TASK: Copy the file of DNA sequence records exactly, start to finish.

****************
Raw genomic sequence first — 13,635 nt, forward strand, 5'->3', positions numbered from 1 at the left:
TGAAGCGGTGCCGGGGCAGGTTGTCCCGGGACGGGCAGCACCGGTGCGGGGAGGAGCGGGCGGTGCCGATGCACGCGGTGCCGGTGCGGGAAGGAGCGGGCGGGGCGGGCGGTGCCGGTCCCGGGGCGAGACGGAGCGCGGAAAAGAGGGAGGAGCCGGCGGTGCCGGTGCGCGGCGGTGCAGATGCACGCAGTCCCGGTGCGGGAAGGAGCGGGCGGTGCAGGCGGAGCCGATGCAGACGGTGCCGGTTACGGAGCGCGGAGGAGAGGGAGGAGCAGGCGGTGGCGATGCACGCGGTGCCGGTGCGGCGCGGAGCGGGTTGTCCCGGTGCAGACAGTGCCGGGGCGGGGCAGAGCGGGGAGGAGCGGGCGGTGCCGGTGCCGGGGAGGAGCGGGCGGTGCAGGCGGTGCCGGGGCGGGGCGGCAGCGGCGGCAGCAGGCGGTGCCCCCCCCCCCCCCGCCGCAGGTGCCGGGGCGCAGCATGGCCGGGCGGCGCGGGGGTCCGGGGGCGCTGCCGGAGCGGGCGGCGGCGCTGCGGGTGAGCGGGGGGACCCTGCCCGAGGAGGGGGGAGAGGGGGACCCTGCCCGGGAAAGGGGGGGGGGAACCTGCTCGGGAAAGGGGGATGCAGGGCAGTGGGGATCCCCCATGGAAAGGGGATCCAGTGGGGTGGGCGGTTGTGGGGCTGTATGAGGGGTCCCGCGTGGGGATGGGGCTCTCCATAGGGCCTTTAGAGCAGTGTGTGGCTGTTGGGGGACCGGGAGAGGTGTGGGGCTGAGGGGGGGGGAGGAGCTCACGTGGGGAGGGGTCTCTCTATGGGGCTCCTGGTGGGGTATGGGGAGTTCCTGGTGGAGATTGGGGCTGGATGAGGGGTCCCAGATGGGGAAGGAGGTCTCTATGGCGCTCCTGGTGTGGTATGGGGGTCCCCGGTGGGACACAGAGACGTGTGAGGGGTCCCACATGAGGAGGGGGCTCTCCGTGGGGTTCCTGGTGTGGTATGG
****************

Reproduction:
Raw genomic sequence first — 13,635 nt, forward strand, 5'->3', positions numbered from 1 at the left:
TGAAGCGGTGCCGGGGCAGGTTGTCCCGGGACGGGCAGCACCGGTGCGGGGAGGAGCGGGCGGTGCCGATGCACGCGGTGCCGGTGCGGGAAGGAGCGGGCGGGGCGGGCGGTGCCGGTCCCGGGGCGAGACGGAGCGCGGAAAAGAGGGAGGAGCCGGCGGTGCCGGTGCGCGGCGGTGCAGATGCACGCAGTCCCGGTGCGGGAAGGAGCGGGCGGTGCAGGCGGAGCCGATGCAGACGGTGCCGGTTACGGAGCGCGGAGGAGAGGGAGGAGCAGGCGGTGGCGATGCACGCGGTGCCGGTGCGGCGCGGAGCGGGTTGTCCCGGTGCAGACAGTGCCGGGGCGGGGCAGAGCGGGGAGGAGCGGGCGGTGCCGGTGCCGGGGAGGAGCGGGCGGTGCAGGCGGTGCCGGGGCGGGGCGGCAGCGGCGGCAGCAGGCGGTGCCCCCCCCCCCCCCGCCGCAGGTGCCGGGGCGCAGCATGGCCGGGCGGCGCGGGGGTCCGGGGGCGCTGCCGGAGCGGGCGGCGGCGCTGCGGGTGAGCGGGGGGACCCTGCCCGAGGAGGGGGGAGAGGGGGACCCTGCCCGGGAAAGGGGGGGGGGAACCTGCTCGGGAAAGGGGGATGCAGGGCAGTGGGGATCCCCCATGGAAAGGGGATCCAGTGGGGTGGGCGGTTGTGGGGCTGTATGAGGGGTCCCGCGTGGGGATGGGGCTCTCCATAGGGCCTTTAGAGCAGTGTGTGGCTGTTGGGGGACCGGGAGAGGTGTGGGGCTGAGGGGGGGGGAGGAGCTCACGTGGGGAGGGGTCTCTCTATGGGGCTCCTGGTGGGGTATGGGGAGTTCCTGGTGGAGATTGGGGCTGGATGAGGGGTCCCAGATGGGGAAGGAGGTCTCTATGGCGCTCCTGGTGTGGTATGGGGGTCCCCGGTGGGACACAGAGACGTGTGAGGGGTCCCACATGAGGAGGGGGCTCTCCGTGGGGTTCCTGGTGTGGTATGG